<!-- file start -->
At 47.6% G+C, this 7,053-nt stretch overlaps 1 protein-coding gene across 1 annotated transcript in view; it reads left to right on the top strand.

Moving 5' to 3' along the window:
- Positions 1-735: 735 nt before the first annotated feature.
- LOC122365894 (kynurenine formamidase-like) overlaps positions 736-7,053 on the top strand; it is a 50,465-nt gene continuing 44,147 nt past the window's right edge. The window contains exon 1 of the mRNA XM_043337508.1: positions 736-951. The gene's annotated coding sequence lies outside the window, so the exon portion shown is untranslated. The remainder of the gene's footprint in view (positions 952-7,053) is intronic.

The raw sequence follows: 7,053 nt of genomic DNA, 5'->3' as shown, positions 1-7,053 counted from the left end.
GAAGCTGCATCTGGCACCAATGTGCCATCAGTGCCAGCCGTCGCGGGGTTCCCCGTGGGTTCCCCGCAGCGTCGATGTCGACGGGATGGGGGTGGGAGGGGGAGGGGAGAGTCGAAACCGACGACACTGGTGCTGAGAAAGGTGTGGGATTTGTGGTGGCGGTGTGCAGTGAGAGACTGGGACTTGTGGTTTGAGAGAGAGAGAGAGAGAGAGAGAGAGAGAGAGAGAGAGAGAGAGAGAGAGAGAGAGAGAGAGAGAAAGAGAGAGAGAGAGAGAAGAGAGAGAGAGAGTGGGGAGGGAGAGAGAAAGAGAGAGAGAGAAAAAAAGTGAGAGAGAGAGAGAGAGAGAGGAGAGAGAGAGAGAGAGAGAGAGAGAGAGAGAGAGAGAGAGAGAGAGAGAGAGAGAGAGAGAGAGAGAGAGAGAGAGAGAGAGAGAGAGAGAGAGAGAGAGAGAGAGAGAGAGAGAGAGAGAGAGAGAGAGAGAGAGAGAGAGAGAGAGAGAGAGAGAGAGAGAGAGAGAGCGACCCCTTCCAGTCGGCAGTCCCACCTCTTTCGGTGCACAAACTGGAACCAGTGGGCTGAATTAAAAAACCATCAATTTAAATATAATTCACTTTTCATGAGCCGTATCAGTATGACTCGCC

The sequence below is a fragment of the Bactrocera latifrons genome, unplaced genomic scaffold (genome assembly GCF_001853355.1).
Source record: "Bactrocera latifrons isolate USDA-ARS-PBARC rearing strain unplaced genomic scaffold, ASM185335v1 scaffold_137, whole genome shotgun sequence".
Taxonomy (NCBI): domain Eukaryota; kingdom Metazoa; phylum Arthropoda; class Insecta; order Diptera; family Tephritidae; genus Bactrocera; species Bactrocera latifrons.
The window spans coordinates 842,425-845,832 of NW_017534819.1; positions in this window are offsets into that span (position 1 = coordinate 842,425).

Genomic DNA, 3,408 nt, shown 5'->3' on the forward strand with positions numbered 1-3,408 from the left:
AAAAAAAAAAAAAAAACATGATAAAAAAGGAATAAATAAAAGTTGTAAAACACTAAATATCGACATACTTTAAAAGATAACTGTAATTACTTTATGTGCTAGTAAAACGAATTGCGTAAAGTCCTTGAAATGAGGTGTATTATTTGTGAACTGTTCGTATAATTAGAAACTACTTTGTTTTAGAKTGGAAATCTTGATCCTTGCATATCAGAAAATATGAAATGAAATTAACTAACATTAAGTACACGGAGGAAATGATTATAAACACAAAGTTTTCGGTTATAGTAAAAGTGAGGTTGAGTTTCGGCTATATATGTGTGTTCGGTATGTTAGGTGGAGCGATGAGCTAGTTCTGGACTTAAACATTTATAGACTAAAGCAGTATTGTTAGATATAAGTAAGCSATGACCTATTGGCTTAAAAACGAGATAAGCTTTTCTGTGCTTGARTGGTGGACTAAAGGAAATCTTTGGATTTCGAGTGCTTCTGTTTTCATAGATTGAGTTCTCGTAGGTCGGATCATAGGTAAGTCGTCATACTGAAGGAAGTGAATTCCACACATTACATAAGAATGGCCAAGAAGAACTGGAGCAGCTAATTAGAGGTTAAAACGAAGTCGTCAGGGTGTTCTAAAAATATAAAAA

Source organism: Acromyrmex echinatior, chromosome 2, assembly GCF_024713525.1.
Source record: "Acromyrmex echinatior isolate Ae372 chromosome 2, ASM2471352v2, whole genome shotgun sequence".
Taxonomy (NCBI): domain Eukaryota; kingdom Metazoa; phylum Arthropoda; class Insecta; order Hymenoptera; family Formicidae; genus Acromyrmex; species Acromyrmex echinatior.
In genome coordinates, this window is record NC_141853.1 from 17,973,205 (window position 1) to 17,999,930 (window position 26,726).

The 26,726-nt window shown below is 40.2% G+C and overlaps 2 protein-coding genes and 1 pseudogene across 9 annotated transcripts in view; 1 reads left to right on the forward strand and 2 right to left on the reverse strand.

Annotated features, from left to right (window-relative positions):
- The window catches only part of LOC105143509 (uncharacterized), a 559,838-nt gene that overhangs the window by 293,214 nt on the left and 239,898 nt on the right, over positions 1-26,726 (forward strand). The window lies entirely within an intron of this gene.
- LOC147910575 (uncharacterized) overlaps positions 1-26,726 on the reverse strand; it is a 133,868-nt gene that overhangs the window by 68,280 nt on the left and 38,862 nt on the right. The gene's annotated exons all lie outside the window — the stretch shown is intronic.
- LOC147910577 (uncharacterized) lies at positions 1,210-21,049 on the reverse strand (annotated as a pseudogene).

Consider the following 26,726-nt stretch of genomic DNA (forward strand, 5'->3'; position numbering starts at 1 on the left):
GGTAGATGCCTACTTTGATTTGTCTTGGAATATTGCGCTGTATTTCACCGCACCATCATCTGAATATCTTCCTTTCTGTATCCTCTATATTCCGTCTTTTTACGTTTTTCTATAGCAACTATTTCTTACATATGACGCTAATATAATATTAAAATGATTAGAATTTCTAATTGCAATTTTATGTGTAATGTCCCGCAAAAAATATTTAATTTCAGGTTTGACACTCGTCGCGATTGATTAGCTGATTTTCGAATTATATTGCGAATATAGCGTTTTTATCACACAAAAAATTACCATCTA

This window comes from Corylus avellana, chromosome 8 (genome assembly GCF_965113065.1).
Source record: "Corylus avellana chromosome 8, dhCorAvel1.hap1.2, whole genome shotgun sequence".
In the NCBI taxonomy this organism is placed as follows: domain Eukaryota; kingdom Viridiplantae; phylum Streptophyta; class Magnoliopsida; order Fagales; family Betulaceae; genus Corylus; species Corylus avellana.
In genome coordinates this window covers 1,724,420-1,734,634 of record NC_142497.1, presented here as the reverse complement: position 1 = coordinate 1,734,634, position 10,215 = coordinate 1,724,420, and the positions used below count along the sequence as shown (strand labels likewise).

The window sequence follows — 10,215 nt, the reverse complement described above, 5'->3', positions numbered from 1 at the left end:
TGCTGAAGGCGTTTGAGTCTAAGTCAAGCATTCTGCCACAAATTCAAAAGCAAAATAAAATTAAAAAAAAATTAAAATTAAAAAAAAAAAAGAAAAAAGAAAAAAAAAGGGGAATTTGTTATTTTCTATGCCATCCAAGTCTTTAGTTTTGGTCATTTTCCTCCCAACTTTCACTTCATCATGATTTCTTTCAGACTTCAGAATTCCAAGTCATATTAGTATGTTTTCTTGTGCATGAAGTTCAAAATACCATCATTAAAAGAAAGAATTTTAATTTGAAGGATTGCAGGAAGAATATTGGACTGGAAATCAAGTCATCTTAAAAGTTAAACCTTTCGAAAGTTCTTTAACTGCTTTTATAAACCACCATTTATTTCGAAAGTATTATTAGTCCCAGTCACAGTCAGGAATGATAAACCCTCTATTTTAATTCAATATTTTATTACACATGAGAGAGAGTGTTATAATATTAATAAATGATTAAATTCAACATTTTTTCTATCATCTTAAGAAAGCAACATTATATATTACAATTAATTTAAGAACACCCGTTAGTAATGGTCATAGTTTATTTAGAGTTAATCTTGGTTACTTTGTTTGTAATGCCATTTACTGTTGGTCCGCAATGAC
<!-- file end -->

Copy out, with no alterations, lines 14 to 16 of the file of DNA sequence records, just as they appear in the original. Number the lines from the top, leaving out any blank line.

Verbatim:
Source record: "Acromyrmex echinatior isolate Ae372 chromosome 2, ASM2471352v2, whole genome shotgun sequence".
Taxonomy (NCBI): domain Eukaryota; kingdom Metazoa; phylum Arthropoda; class Insecta; order Hymenoptera; family Formicidae; genus Acromyrmex; species Acromyrmex echinatior.
In genome coordinates, this window is record NC_141853.1 from 17,973,205 (window position 1) to 17,999,930 (window position 26,726).